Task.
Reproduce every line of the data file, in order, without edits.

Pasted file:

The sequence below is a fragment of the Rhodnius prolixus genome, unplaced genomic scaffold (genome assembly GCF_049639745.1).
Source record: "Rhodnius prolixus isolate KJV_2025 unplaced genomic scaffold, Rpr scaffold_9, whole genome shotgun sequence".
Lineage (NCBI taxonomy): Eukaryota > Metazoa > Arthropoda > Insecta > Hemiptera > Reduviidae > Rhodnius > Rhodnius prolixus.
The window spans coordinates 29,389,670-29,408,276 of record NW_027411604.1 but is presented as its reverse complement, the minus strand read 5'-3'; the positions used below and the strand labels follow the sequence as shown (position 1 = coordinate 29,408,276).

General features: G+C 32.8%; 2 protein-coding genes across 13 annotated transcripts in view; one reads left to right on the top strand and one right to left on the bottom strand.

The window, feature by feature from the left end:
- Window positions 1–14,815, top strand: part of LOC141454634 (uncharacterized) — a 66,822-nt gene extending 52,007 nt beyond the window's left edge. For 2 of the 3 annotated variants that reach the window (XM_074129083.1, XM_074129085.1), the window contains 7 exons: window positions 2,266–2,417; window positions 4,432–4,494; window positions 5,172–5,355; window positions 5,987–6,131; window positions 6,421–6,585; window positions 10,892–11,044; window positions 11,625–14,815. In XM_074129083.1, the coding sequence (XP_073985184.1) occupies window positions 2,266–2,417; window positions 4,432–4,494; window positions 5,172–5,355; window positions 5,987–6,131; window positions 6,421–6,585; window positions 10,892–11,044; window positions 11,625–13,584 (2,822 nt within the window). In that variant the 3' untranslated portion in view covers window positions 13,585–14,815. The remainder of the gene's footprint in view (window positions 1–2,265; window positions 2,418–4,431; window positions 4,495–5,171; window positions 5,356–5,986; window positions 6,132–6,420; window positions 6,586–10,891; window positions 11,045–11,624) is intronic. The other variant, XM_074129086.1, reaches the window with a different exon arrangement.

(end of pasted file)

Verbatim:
The sequence below is a fragment of the Rhodnius prolixus genome, unplaced genomic scaffold (genome assembly GCF_049639745.1).
Source record: "Rhodnius prolixus isolate KJV_2025 unplaced genomic scaffold, Rpr scaffold_9, whole genome shotgun sequence".
Lineage (NCBI taxonomy): Eukaryota > Metazoa > Arthropoda > Insecta > Hemiptera > Reduviidae > Rhodnius > Rhodnius prolixus.
The window spans coordinates 29,389,670-29,408,276 of record NW_027411604.1 but is presented as its reverse complement, the minus strand read 5'-3'; the positions used below and the strand labels follow the sequence as shown (position 1 = coordinate 29,408,276).

General features: G+C 32.8%; 2 protein-coding genes across 13 annotated transcripts in view; one reads left to right on the top strand and one right to left on the bottom strand.

The window, feature by feature from the left end:
- Window positions 1–14,815, top strand: part of LOC141454634 (uncharacterized) — a 66,822-nt gene extending 52,007 nt beyond the window's left edge. For 2 of the 3 annotated variants that reach the window (XM_074129083.1, XM_074129085.1), the window contains 7 exons: window positions 2,266–2,417; window positions 4,432–4,494; window positions 5,172–5,355; window positions 5,987–6,131; window positions 6,421–6,585; window positions 10,892–11,044; window positions 11,625–14,815. In XM_074129083.1, the coding sequence (XP_073985184.1) occupies window positions 2,266–2,417; window positions 4,432–4,494; window positions 5,172–5,355; window positions 5,987–6,131; window positions 6,421–6,585; window positions 10,892–11,044; window positions 11,625–13,584 (2,822 nt within the window). In that variant the 3' untranslated portion in view covers window positions 13,585–14,815. The remainder of the gene's footprint in view (window positions 1–2,265; window positions 2,418–4,431; window positions 4,495–5,171; window positions 5,356–5,986; window positions 6,132–6,420; window positions 6,586–10,891; window positions 11,045–11,624) is intronic. The other variant, XM_074129086.1, reaches the window with a different exon arrangement.